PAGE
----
Using Festive Turkey Leftovers:
5:2 Diet “Turkey Red Flannel Hash with Beans” Recipe
Part of Speech: noun
Definition: a type of hash made with beets and potatoes, sometimes with chopped bacon or beef.
Example: At the restaurant, red flannel hash comes with eggs, served either poached or over easy.
Origins: New England
Hello 2014 and hello 5:2 diet again, after a brief lapse of just under two weeks, with an odd low-calorie day slipped in here and there, I am MORE than ready to grasp my twice a week 500 calorie fast days again. I have LOVED all of the festive food and treats, but I really feel sluggish and I need a detox session badly! My first recipe of 2014 is not surprisingly a 5:2 diet recipe, and one that uses leftovers, TURKEY leftovers if you have any kicking about still. It’s my take on a traditional New England recipe for Red Flannel Hash, but minus the eggs and spuds; my VERY low-calorie version is made with turkey mince, (or cooked leftover turkey), beetroot, beans and a tomato – NOT traditional I know, but there is more than an essence of the original New England Fry-Up in my recipe, which is only 260 calories per serving. In the interests of tradition, which I am very keen to uphold in any culture, I have shared an original recipe for Yankee Red Flannel Hash below my healthy and virtuous version, just in case you have family baying for more calories! We BOTH enjoyed this recipe the other day and Malcolm has asked me to cook it again for a feast day, with eggs and spuds next time though. That’s it for today, I have LOTS of great news, new recipes and giveaways to share over the next few days, so keep popping back to see what’s new! Karen
Yankee Red Flannel Hash
By Marcia Passos Duffy
Red Flannel Hash was often the traditional meal served after a hearty New
England corned beef and cabbage dinner — since it was a logical (and frugal)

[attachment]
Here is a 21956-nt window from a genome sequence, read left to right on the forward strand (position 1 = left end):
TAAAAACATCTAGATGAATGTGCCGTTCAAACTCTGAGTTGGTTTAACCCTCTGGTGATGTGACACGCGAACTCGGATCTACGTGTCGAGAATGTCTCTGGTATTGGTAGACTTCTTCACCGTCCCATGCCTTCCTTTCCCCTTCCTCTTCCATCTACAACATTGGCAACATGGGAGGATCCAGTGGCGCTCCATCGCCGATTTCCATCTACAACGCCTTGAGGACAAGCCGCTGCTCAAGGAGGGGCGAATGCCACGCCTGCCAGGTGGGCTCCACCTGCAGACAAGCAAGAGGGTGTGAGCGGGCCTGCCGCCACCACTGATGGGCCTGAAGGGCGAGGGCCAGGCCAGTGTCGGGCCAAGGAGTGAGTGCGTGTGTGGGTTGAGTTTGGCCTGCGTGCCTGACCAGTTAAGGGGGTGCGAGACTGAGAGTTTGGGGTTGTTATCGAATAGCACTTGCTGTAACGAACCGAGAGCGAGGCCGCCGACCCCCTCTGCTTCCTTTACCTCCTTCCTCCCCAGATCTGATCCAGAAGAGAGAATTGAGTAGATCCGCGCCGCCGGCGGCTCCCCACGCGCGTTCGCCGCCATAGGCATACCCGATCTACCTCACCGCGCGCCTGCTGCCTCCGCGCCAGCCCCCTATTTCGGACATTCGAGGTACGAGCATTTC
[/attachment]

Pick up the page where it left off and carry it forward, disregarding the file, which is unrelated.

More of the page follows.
recipe that could utilize all that good leftover corned beef, potatoes, cabbage
But the “red flannel” name has sparked some interesting stories about the true
origin of the dish. One is that a woman, angry with her husband, threw in his
red flannels into the dinner hash. He liked it so much (and was unaware of his
missing flannels) that, when she was in a better mood, the wife substituted
beets the next time. Another story says this dish came into being in Vermont
during the Revolutionary war when the Green Mountain Boys and Ethan Allen
grew so desperately hungry that they added their red flannels in with their
potatoes (although the cold nights in Vermont make this story dubious).
Whatever the origins, you won’t have to add your sweetie’s red flannels to this
dish. The red colour comes from the beets in the recipe.
1/2 cup chopped corned beef (or you can use cooked bacon or hamburg)
1-1/2 cups chopped cooked beets
1 -1/2 cups chopped cold boiled potatoes
1 cup leftover chopped greens (cabbage, kale, etc.) — OPTIONAL
1 medium onion, finely chopped
2 medium garlic cloves, peeled, crushed or finely chopped
1/4 cup heavy cream (or whole milk)
2 tablespoons butter
Heat butter and sauté onion and garlic until soft. In a large bowl mix together
corned beef, beets, potatoes and greens with the cream or milk. Stir until
well-coated. Add mixture to onion/garlic saute in pan. Stir occasionally until
it is heated thoroughly. Continue to cook until a brown crust forms
underneath. Serve with fried eggs.